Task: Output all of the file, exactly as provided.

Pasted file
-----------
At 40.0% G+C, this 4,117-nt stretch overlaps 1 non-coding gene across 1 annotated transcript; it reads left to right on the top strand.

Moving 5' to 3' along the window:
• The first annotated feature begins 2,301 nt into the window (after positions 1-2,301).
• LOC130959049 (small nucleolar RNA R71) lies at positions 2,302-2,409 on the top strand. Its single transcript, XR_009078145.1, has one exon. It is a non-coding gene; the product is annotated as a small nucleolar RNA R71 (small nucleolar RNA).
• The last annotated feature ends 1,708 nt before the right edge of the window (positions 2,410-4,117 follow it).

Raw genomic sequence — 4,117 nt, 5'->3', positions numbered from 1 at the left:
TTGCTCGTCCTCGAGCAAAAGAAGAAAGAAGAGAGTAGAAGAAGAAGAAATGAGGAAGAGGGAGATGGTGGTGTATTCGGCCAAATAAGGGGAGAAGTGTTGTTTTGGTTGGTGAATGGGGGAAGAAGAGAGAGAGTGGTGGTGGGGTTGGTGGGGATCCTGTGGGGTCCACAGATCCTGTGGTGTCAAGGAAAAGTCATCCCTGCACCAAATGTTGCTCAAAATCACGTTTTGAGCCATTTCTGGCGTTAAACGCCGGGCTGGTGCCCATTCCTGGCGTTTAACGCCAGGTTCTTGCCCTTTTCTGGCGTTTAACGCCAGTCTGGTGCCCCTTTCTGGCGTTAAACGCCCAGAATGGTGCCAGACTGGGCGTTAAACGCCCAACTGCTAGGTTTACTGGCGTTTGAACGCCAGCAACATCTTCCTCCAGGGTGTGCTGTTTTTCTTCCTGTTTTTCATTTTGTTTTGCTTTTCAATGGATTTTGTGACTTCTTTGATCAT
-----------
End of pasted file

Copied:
At 40.0% G+C, this 4,117-nt stretch overlaps 1 non-coding gene across 1 annotated transcript; it reads left to right on the top strand.

Moving 5' to 3' along the window:
• The first annotated feature begins 2,301 nt into the window (after positions 1-2,301).
• LOC130959049 (small nucleolar RNA R71) lies at positions 2,302-2,409 on the top strand. Its single transcript, XR_009078145.1, has one exon. It is a non-coding gene; the product is annotated as a small nucleolar RNA R71 (small nucleolar RNA).
• The last annotated feature ends 1,708 nt before the right edge of the window (positions 2,410-4,117 follow it).

Raw genomic sequence — 4,117 nt, 5'->3', positions numbered from 1 at the left:
TTGCTCGTCCTCGAGCAAAAGAAGAAAGAAGAGAGTAGAAGAAGAAGAAATGAGGAAGAGGGAGATGGTGGTGTATTCGGCCAAATAAGGGGAGAAGTGTTGTTTTGGTTGGTGAATGGGGGAAGAAGAGAGAGAGTGGTGGTGGGGTTGGTGGGGATCCTGTGGGGTCCACAGATCCTGTGGTGTCAAGGAAAAGTCATCCCTGCACCAAATGTTGCTCAAAATCACGTTTTGAGCCATTTCTGGCGTTAAACGCCGGGCTGGTGCCCATTCCTGGCGTTTAACGCCAGGTTCTTGCCCTTTTCTGGCGTTTAACGCCAGTCTGGTGCCCCTTTCTGGCGTTAAACGCCCAGAATGGTGCCAGACTGGGCGTTAAACGCCCAACTGCTAGGTTTACTGGCGTTTGAACGCCAGCAACATCTTCCTCCAGGGTGTGCTGTTTTTCTTCCTGTTTTTCATTTTGTTTTGCTTTTCAATGGATTTTGTGACTTCTTTGATCAT